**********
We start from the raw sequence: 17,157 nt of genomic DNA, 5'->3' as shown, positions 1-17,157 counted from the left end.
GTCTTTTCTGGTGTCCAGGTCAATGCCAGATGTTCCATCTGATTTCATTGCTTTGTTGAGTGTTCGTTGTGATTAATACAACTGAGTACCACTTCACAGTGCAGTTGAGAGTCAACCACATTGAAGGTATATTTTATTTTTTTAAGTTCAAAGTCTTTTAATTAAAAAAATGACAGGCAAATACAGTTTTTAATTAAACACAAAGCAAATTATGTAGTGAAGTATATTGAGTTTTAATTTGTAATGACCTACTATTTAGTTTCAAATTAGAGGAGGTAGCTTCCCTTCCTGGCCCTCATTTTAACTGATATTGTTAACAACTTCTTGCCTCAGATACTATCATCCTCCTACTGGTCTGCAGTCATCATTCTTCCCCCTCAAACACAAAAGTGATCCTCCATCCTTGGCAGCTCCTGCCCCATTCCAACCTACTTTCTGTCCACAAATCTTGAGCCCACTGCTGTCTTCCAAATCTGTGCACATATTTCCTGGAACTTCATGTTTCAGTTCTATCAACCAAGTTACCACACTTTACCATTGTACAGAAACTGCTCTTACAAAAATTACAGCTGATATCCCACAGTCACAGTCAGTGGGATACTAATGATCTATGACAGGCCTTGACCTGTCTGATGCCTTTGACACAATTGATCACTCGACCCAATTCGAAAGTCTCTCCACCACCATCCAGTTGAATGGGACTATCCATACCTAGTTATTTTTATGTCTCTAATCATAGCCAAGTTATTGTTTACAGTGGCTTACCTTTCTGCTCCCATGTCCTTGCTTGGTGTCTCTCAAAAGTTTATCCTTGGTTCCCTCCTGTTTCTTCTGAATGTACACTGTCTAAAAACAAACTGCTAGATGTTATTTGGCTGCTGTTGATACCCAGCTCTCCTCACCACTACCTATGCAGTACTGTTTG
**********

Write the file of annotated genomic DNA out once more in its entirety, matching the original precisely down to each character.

We start from the raw sequence: 17,157 nt of genomic DNA, 5'->3' as shown, positions 1-17,157 counted from the left end.
GTCTTTTCTGGTGTCCAGGTCAATGCCAGATGTTCCATCTGATTTCATTGCTTTGTTGAGTGTTCGTTGTGATTAATACAACTGAGTACCACTTCACAGTGCAGTTGAGAGTCAACCACATTGAAGGTATATTTTATTTTTTTAAGTTCAAAGTCTTTTAATTAAAAAAATGACAGGCAAATACAGTTTTTAATTAAACACAAAGCAAATTATGTAGTGAAGTATATTGAGTTTTAATTTGTAATGACCTACTATTTAGTTTCAAATTAGAGGAGGTAGCTTCCCTTCCTGGCCCTCATTTTAACTGATATTGTTAACAACTTCTTGCCTCAGATACTATCATCCTCCTACTGGTCTGCAGTCATCATTCTTCCCCCTCAAACACAAAAGTGATCCTCCATCCTTGGCAGCTCCTGCCCCATTCCAACCTACTTTCTGTCCACAAATCTTGAGCCCACTGCTGTCTTCCAAATCTGTGCACATATTTCCTGGAACTTCATGTTTCAGTTCTATCAACCAAGTTACCACACTTTACCATTGTACAGAAACTGCTCTTACAAAAATTACAGCTGATATCCCACAGTCACAGTCAGTGGGATACTAATGATCTATGACAGGCCTTGACCTGTCTGATGCCTTTGACACAATTGATCACTCGACCCAATTCGAAAGTCTCTCCACCACCATCCAGTTGAATGGGACTATCCATACCTAGTTATTTTTATGTCTCTAATCATAGCCAAGTTATTGTTTACAGTGGCTTACCTTTCTGCTCCCATGTCCTTGCTTGGTGTCTCTCAAAAGTTTATCCTTGGTTCCCTCCTGTTTCTTCTGAATGTACACTGTCTAAAAACAAACTGCTAGATGTTATTTGGCTGCTGTTGATACCCAGCTCTCCTCACCACTACCTATGCAGTACTGTTTG